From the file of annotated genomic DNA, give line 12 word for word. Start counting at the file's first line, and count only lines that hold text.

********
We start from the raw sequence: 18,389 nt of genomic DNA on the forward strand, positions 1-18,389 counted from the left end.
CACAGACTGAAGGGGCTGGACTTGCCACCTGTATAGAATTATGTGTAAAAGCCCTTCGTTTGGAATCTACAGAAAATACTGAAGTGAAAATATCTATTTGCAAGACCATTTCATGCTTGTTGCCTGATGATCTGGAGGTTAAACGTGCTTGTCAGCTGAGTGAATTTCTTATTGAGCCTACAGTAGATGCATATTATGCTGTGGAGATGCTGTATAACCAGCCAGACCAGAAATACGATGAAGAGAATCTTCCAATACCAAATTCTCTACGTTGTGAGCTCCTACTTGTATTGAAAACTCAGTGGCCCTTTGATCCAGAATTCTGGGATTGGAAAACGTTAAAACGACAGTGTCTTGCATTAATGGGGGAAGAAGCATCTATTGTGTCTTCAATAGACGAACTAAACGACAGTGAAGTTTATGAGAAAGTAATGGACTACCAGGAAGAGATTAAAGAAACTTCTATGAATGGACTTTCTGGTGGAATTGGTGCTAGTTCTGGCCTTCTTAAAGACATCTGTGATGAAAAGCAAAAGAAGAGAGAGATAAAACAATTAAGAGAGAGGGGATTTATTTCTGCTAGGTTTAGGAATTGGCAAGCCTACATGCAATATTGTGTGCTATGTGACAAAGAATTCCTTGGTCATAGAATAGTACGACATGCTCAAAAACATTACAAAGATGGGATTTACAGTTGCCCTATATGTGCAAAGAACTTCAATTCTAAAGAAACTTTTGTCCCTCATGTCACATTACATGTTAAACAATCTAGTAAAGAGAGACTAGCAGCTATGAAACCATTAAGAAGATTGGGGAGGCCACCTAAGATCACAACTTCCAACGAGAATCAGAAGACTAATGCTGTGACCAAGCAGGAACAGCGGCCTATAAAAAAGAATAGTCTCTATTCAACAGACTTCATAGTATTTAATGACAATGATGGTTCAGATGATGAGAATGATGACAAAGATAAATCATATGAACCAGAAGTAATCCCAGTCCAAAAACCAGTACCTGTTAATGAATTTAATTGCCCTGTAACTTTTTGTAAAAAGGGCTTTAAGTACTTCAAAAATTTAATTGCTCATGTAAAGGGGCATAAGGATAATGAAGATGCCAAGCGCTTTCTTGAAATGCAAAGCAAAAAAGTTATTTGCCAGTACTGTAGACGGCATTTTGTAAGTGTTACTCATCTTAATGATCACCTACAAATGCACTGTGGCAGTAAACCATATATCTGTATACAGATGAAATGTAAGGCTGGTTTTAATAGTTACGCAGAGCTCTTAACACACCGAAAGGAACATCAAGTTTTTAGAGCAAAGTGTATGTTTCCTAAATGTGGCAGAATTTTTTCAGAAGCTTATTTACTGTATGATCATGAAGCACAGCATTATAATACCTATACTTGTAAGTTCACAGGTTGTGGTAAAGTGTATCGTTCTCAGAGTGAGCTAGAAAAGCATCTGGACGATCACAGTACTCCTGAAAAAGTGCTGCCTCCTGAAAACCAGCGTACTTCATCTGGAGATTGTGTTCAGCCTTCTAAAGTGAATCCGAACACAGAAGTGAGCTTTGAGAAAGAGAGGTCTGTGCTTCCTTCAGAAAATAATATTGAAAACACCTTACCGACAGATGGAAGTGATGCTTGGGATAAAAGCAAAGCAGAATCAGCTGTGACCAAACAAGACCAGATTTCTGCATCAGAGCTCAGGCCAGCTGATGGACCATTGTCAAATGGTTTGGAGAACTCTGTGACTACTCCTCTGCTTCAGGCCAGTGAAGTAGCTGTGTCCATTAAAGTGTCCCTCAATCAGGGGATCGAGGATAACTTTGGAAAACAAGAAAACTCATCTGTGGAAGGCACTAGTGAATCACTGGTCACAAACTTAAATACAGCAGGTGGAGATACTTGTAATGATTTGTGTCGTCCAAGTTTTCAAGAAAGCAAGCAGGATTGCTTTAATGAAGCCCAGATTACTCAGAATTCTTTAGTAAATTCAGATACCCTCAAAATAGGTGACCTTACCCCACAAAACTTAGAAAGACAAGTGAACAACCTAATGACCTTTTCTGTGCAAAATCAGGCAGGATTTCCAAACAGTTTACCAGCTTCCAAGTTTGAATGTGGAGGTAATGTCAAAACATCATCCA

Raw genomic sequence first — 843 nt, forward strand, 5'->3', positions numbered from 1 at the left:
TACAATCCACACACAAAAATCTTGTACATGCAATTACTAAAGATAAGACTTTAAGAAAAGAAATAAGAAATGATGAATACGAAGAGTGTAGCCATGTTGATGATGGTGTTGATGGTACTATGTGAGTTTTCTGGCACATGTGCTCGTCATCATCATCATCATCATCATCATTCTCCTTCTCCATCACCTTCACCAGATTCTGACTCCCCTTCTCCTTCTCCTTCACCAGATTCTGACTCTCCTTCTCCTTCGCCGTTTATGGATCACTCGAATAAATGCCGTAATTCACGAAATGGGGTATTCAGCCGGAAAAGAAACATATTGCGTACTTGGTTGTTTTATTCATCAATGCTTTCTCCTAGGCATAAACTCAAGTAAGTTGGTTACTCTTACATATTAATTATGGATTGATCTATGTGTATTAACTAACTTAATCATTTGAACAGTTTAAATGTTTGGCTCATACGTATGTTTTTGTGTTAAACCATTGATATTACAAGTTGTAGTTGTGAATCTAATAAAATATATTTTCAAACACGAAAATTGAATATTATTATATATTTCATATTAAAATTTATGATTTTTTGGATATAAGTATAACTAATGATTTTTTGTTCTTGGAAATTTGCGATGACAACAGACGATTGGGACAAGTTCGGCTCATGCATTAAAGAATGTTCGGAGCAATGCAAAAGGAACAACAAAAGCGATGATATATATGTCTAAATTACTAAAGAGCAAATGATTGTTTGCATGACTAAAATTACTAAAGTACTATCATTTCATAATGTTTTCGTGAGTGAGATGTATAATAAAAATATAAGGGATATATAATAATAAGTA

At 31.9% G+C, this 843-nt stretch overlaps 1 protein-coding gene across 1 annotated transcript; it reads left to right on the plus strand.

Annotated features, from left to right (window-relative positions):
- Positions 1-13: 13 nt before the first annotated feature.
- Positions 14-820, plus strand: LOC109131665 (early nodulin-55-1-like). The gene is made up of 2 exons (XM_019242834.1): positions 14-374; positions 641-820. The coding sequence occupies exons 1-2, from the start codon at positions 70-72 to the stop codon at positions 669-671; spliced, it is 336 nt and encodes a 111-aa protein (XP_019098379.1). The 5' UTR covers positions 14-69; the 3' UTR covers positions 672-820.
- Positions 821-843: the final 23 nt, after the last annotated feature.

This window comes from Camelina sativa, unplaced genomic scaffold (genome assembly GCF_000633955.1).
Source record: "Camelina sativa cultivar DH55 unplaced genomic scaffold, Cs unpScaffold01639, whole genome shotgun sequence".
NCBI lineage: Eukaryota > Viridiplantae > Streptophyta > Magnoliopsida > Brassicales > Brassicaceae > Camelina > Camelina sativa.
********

NCBI lineage: Eukaryota > Viridiplantae > Streptophyta > Magnoliopsida > Brassicales > Brassicaceae > Camelina > Camelina sativa.